The need for – and risks of – government transparency

At yesterday’s Personal Democracy Forum – where I was in the unfortunate position of speaking inbetween two of my favorite geniuses, danah boyd and David Weinberger – I sang the obvious hymn to the choir, arguing that government in a Google age means transparency. All governments’ actions and information must be searchable and linkable; we need an API to government to enable us to build atop it.

I also argue that as newspapers die – and they will – government transparency is a critical element in the new news ecosystem that will fill the void. When government information is openly available, a dwindling handful of journalistic watchdogs in a state capital can be augmented by thousands, even millions of watchdogs: citizens empowered. I’ll write more about this as part of the New Business Models for News Project.

But at PDF, I also listed four cautions regarding transparency – charges to us as citizens:

* We have to give permission to fail. In speaking with government people about What Would Google Do?, I’ve learned how much they fear failure and how cautious that makes them. Without the license to fail, government will never experiment, never open up, and never be collaborative.

In other words, we need beta government: the ability of government to try things, to open up its process, to invite us in, to collaborate. That was the lesson I learned from Google about releasing a beta: it is a statement of humility and openness and an invitation to join in. We need that in government.

* Transparency must not always mean gotcha. Oh, there are plenty of people to catch red-handed. But if transparency is about nothing more than catching bureacrats and politicians buying lunches, then we will not have the openness we need to make government collaborative.

* We have to figure out how to make government and its work collaborative. What if we were able to help government do its job? What if it acted like a network? What if it acted like Wikipedia, where a small percentage – less than 2 percent, says Clay Shirky – create it; it would not take many citizens to help make government work in new ways.

* We have to turn the discussion to the positive, the constructive. Again, there are plenty of bastards to catch. But we must move past that – especially once we have more watchdogs watching – so we can build.

I ran around the auditorium like a fool – a role I enjoy – playing Oprah and asking everyone in the audience to say what they thought government for the Google age looked like. Since I was running, I couldn’t take notes, but the #pdf09 Twitter hashtag captured some and PDF will put up a video later. Lots of great thoughts.

China blinks

I said in What Would Google Do? – and argued the point in a talk at Google in Washington – that Google and other technology companies have more influence than they know – and should use it – in protecting free speech and pressuring censorious governments. I see evidence of the strategy working – or hope I see it – in China’s decision today to delay its noxious Green Dam requirement for all PCs sold there. Government and companies put pressure on; China blinked.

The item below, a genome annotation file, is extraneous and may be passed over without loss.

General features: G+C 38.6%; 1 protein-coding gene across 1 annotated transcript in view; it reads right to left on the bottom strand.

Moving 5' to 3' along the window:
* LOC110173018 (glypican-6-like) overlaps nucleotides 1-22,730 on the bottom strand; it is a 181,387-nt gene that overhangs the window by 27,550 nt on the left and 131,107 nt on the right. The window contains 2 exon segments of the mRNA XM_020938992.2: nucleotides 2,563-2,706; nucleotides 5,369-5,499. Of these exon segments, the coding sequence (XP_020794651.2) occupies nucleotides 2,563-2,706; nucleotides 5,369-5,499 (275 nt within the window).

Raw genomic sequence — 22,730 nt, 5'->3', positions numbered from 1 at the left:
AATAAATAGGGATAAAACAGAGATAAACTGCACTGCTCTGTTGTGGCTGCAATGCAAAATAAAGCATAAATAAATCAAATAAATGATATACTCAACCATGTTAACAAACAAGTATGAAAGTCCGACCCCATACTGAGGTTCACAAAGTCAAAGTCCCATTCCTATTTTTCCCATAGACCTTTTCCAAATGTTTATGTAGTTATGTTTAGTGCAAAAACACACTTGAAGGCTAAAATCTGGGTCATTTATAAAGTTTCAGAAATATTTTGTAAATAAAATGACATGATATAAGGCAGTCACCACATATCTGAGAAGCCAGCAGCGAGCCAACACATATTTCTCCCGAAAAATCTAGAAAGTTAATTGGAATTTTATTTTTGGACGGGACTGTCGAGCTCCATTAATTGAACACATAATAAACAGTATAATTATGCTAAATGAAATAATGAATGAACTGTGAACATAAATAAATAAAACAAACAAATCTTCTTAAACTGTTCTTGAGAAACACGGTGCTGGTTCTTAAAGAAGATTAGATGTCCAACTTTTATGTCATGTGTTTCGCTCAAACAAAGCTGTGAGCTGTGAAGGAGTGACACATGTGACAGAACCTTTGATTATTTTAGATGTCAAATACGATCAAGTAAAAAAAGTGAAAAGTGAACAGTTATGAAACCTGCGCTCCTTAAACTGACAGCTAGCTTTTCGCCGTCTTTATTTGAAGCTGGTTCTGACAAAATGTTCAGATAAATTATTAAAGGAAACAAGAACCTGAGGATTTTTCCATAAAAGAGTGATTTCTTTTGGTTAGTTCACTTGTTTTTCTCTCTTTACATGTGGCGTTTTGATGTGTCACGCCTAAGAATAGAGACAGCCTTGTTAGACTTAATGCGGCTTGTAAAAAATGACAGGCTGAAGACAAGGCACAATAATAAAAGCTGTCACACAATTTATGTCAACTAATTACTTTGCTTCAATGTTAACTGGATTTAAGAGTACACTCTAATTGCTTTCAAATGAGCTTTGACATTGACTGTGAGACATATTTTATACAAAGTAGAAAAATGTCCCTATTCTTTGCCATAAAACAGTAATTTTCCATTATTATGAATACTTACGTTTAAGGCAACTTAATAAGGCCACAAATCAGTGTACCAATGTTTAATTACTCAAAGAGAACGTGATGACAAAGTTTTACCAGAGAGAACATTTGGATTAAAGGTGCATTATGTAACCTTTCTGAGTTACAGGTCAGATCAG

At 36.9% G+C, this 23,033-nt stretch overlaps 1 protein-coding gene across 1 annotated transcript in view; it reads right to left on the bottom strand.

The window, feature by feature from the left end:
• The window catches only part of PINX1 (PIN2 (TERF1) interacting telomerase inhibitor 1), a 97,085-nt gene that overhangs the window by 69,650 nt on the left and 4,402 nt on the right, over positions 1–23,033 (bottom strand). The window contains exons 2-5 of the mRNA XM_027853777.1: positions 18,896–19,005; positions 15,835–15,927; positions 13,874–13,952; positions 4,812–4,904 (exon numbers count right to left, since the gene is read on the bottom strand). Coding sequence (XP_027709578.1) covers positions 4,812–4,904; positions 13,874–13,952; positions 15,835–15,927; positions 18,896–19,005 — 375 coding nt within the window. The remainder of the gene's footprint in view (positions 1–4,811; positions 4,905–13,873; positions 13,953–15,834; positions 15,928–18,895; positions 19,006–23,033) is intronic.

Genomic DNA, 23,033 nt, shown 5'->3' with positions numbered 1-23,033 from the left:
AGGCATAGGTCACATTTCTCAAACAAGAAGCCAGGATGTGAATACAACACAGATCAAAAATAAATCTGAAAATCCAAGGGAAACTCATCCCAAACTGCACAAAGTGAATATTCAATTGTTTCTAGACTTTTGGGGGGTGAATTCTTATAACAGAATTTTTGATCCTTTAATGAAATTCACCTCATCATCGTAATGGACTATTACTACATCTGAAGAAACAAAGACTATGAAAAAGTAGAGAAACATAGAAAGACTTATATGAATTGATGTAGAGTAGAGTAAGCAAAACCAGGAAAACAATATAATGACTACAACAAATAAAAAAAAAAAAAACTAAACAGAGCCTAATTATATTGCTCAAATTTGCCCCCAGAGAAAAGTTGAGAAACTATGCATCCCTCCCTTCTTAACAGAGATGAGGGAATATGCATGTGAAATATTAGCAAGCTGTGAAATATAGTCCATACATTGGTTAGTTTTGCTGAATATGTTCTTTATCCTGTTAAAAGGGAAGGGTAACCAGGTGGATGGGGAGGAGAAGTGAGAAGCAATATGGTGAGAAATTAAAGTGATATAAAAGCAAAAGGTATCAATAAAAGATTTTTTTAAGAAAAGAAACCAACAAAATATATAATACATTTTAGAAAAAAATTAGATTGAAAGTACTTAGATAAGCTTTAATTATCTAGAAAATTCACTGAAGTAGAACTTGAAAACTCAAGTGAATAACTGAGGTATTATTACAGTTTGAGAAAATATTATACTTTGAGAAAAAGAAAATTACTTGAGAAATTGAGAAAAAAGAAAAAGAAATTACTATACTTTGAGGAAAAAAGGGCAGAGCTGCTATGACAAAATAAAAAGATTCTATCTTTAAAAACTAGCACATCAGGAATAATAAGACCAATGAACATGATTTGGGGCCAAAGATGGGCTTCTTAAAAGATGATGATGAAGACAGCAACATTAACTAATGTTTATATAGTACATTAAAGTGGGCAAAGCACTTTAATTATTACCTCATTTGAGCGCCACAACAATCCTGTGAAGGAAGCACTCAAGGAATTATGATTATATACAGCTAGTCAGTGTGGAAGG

Yahoo’s new CEO, Carol Bartz, said in July that it’s not her job to fix governments. But neither is it a company’s job to enable tyrannical governments in their tyranny. Technology companies from Cisco to Nokia to Siemens that have provided technology to enable censorship and tracking, and companies from Yahoo to Google that have handed over information about users to governments that use it to oppress citizens should be ashamed. And we need to shame them. We need to give them cover by demanding behavior that is not and does not support evil.

In a digital age, censoring the internet, stopping citizens from connecting with each other, and using the internet to spy on and then oppress citizens is evil. We shame companies that helped enable fascist regimes in the ’30s and apartheid in the last century. Is it time for technology boycotts? I’m not sure. But it is time for the discussion.

Help us help hyperlocal news

For CUNY’s New Business Models for News Project, we would be very grateful if local blogs and sites filled out a survey to give us data in our analysis and modeling of the economics of hyperlocal news. The survey is here.

We are trying to find out how hyperlocal blogs and sites are doing their business today – how big they are, how big an area they cover, what’s working in advertising and what’s not. The data they give will be kept anonymous; that is, we’ll release it only in aggregate. We’ll also interview some of you to find out more.

Out of this, we are working to build models to show how to optimize the business of the hyperlocal news site: revenue opportunities, network opportunities, and so on. We’ll share that work on the site as it progresses.

As of today, we have a director, a business analyst, two business consultants, two journalism graduates, and six business students working on this effort. It’s serious. The more information we have to work with, the better they can serve the community. So if you have a local news blog or site, please fill out the survey and pass it along to others you know.